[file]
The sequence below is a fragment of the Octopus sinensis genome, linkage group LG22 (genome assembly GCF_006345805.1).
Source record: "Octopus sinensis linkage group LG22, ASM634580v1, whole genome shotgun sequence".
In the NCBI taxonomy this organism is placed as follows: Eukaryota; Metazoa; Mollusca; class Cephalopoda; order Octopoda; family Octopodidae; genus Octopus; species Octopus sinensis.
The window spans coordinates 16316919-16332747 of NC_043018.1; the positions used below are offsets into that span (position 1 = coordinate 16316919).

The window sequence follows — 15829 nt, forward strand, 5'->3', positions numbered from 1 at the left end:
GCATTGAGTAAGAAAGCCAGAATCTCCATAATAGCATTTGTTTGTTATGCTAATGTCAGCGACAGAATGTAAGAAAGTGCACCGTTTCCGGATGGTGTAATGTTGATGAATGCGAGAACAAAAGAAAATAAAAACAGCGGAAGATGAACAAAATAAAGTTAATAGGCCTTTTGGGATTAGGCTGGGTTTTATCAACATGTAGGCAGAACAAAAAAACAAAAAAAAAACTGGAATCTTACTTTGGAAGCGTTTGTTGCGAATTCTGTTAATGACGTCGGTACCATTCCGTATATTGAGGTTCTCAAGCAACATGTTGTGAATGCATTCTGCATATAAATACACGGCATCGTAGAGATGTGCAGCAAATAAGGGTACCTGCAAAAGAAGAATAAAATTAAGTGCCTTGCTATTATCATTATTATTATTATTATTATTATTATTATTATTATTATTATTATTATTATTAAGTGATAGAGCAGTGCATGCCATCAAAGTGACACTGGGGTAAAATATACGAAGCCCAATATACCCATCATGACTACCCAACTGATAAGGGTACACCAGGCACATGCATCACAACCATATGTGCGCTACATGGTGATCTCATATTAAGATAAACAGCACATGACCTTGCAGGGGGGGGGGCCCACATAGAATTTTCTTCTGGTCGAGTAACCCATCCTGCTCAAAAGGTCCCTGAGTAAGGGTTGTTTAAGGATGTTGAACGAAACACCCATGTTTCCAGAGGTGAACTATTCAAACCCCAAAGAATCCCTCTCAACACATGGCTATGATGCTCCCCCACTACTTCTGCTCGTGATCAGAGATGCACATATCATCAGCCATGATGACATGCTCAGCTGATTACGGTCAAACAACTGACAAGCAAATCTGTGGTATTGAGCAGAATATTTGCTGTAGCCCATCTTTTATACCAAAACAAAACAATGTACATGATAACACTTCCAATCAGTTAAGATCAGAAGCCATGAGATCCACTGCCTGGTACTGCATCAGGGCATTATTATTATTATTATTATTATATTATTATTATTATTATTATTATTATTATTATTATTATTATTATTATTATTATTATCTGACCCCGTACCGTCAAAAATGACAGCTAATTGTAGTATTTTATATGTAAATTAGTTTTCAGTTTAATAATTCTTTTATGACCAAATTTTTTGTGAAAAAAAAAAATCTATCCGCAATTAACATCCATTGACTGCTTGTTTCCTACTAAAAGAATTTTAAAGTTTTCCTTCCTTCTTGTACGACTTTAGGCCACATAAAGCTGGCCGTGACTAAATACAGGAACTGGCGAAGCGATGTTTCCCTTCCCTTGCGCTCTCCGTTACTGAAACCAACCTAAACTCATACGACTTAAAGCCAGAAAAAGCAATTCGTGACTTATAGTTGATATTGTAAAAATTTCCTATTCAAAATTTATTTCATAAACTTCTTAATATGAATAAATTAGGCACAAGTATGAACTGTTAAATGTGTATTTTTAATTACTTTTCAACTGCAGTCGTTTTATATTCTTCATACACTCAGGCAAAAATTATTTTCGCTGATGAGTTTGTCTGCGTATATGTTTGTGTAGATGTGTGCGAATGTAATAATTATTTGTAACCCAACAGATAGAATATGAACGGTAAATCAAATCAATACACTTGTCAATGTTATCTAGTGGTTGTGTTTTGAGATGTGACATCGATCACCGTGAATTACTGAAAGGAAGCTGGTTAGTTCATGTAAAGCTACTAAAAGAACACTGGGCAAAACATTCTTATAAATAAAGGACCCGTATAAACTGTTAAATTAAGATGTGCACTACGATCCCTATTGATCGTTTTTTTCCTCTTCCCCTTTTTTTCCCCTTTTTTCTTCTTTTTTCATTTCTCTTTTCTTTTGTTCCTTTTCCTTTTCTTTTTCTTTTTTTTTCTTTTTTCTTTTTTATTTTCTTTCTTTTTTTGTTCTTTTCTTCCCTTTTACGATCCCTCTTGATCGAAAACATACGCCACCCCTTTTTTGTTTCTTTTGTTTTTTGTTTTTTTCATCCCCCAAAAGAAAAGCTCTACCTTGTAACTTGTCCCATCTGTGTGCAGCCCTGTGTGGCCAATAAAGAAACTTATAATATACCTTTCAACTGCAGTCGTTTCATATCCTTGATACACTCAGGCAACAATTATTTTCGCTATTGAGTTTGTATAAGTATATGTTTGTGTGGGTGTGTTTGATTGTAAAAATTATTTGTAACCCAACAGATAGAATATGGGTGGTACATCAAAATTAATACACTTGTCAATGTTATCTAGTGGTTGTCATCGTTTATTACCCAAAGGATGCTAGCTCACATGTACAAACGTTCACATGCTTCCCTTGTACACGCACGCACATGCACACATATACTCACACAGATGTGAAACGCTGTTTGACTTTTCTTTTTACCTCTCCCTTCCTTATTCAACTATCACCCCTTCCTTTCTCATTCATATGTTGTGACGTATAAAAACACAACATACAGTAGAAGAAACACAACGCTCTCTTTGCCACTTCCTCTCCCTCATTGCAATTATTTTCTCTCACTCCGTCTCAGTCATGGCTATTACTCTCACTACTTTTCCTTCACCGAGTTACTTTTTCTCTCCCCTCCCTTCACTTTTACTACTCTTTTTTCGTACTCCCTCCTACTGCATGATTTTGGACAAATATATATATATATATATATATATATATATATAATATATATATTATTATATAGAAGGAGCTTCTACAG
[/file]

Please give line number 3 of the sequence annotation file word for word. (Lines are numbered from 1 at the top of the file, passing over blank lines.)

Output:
In the NCBI taxonomy this organism is placed as follows: Eukaryota; Metazoa; Mollusca; class Cephalopoda; order Octopoda; family Octopodidae; genus Octopus; species Octopus sinensis.